May 29, 2009 by  

Drag Me to Hell


Drag Me to Hell

Mrs. Ganush (Lorna Raver) isn't too happy about her mortgage problems in "Drag Me to Hell."

Starring: Alison Lohman, Justin Long, Lorna Raver
Directed by: Sam Raimi (“Spider-Man”)
Written by: Sam Raimi (“The Evil Dead”) and Ivan Raimi (“Army of Darkness”)

Director Sam Raimi returns to his horror roots in entertaining fashion with “Drag Me to Hell,” a creepy, campy, and richly-stylized blood offering from the man who grossed us all out with his “Evil Dead” films of the 80s and 90s.

After sinking his teeth into the blockbuster trilogy “Spider-Man” for five years, Raimi proves he still has a grip on fiendish humor and doesn’t even need actor Bruce Campbell to make it work. In the bluntly-titled “Drag Me to Hell,” Raimi and screenwriting partner/brother Ivan give us a story about cursed souls and the demons who await their arrival into the underworld.

The film stars Alison Lohman as Christine Brown, a self-conscious loan officer who has her hopes set on a promotion at her bank. While she one of the two leading candidates for the position, her boss makes it clear that he wants her to take initiative and make more bold decisions for the benefit of the company.

Christine gets her chance to impress her supervisor when Mrs. Ganush (Lorna Raver), an old, unsightly Gypsy woman with brittle fingernails and ghastly rotted teeth, walks into the bank to ask for a third extension on her mortgage. When Christine denies her insistent requests, the old woman casts an evil spell on the young loan officer and seals her fate for a fiery death.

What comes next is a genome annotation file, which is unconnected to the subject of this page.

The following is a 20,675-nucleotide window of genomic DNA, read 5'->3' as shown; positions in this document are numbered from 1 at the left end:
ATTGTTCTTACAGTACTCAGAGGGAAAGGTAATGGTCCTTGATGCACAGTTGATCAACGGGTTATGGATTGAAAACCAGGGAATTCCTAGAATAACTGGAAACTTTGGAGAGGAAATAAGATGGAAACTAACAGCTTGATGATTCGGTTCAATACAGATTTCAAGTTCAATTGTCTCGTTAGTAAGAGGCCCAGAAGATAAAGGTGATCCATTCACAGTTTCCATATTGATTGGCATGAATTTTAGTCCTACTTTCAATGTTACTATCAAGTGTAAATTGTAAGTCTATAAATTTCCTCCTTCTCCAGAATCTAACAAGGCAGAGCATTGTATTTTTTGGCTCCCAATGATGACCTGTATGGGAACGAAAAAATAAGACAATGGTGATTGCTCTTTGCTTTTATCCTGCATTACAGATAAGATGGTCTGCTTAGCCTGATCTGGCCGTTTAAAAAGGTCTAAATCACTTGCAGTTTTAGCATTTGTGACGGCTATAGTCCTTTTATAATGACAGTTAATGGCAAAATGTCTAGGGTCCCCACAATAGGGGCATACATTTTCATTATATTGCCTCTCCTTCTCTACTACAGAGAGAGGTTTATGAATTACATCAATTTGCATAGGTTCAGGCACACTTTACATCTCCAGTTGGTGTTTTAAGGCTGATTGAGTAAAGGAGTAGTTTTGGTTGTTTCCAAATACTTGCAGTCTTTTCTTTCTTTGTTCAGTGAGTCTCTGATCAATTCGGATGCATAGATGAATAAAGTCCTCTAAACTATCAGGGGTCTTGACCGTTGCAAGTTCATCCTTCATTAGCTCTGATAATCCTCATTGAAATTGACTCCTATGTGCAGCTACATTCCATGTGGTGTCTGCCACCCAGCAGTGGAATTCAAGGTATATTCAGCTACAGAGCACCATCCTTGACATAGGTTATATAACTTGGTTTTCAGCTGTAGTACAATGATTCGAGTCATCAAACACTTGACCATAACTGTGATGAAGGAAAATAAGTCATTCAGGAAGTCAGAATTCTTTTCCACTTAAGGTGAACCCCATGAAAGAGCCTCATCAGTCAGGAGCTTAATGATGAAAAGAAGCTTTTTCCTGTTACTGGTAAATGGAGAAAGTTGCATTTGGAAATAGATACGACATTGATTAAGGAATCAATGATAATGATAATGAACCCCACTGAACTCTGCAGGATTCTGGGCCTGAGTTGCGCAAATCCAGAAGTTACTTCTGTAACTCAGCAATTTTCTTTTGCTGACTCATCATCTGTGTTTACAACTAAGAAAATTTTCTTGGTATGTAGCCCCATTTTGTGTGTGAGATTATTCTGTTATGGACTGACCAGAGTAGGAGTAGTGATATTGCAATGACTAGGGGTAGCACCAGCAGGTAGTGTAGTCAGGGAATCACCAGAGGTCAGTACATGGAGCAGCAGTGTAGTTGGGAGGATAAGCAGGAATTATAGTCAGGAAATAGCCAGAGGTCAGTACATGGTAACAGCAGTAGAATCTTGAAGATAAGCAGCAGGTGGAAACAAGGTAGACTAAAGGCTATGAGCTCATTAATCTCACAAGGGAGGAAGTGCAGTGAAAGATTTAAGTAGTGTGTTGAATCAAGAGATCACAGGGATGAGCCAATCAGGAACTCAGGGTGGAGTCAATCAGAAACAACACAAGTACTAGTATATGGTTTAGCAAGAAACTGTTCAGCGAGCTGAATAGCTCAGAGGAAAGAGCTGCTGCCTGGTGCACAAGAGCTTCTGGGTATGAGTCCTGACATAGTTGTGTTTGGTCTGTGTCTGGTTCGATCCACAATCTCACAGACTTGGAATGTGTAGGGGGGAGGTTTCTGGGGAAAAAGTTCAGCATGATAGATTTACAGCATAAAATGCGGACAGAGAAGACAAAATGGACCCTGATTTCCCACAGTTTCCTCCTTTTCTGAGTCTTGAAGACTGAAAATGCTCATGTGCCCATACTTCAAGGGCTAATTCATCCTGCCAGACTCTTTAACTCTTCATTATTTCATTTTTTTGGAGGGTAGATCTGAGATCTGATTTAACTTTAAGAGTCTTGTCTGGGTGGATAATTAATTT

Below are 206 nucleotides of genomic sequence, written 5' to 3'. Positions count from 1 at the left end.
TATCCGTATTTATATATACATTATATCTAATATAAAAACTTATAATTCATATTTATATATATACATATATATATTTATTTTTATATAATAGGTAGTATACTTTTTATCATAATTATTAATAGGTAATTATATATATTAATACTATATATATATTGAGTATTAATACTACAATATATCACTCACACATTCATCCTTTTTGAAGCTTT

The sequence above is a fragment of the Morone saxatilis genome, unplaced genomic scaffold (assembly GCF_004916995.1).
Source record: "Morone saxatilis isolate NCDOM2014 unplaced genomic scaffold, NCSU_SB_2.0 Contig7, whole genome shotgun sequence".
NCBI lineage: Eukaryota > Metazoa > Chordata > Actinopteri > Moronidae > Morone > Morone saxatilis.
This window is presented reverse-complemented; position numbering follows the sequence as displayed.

Now hexed with the spirit of the Lamia, a violent and devilish creature who stalks her every move, Christine and her skeptic boyfriend Clay (Justin Long), attempt to find a way to rid her of the entity before her three-day window shuts and she is dragged into the pits of hell forever.

While the story is fairly basic and becomes entirely too predictable, Raimi shows audiences that horror films built on traditional ideas and scare tactics are just as effective as any computer-generated fluff most American horror uses as a crutch today. This is what was specifically great about films like the “Evil Dead” series. Grotesque makeup, stop-motion techniques, and other rare treats in the genre that aren’t used nearly enough are showcased sparingly in “Drag Me to Hell.” It’s when Raimi allows other influences to manipulate his aesthetic when the movie gets the messiest. It’s doesn’t happen too often here. Horror fans of all ages (because of the PG-13 rating) will end up going on a trippy and repulsive ride.

Grade: B

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